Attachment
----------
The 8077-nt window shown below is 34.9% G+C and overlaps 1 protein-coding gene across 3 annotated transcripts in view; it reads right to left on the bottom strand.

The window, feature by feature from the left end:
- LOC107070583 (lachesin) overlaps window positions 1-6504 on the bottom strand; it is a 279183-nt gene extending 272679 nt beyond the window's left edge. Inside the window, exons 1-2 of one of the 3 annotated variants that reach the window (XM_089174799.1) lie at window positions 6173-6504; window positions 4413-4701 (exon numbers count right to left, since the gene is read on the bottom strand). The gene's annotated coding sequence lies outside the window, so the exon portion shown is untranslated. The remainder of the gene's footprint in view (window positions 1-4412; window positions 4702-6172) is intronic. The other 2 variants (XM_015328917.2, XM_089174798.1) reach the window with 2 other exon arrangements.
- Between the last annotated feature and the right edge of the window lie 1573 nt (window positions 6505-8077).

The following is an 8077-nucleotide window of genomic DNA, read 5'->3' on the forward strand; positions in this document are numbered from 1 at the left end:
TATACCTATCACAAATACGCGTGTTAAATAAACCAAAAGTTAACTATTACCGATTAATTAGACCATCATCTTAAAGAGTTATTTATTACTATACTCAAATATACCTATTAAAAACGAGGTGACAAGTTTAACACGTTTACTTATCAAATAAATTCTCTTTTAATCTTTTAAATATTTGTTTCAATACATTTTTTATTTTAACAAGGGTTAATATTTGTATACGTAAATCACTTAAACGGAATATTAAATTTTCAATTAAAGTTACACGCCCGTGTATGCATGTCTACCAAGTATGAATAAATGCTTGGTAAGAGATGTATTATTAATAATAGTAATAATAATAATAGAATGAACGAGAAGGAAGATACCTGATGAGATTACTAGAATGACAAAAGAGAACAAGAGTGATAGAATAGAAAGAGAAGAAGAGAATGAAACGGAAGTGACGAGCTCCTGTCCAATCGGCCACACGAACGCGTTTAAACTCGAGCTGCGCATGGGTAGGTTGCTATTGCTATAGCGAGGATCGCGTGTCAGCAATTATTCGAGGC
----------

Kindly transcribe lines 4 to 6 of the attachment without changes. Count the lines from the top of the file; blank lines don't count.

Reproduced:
- Between the last annotated feature and the right edge of the window lie 1573 nt (window positions 6505-8077).

The following is an 8077-nucleotide window of genomic DNA, read 5'->3' on the forward strand; positions in this document are numbered from 1 at the left end:
TATACCTATCACAAATACGCGTGTTAAATAAACCAAAAGTTAACTATTACCGATTAATTAGACCATCATCTTAAAGAGTTATTTATTACTATACTCAAATATACCTATTAAAAACGAGGTGACAAGTTTAACACGTTTACTTATCAAATAAATTCTCTTTTAATCTTTTAAATATTTGTTTCAATACATTTTTTATTTTAACAAGGGTTAATATTTGTATACGTAAATCACTTAAACGGAATATTAAATTTTCAATTAAAGTTACACGCCCGTGTATGCATGTCTACCAAGTATGAATAAATGCTTGGTAAGAGATGTATTATTAATAATAGTAATAATAATAATAGAATGAACGAGAAGGAAGATACCTGATGAGATTACTAGAATGACAAAAGAGAACAAGAGTGATAGAATAGAAAGAGAAGAAGAGAATGAAACGGAAGTGACGAGCTCCTGTCCAATCGGCCACACGAACGCGTTTAAACTCGAGCTGCGCATGGGTAGGTTGCTATTGCTATAGCGAGGATCGCGTGTCAGCAATTATTCGAGGC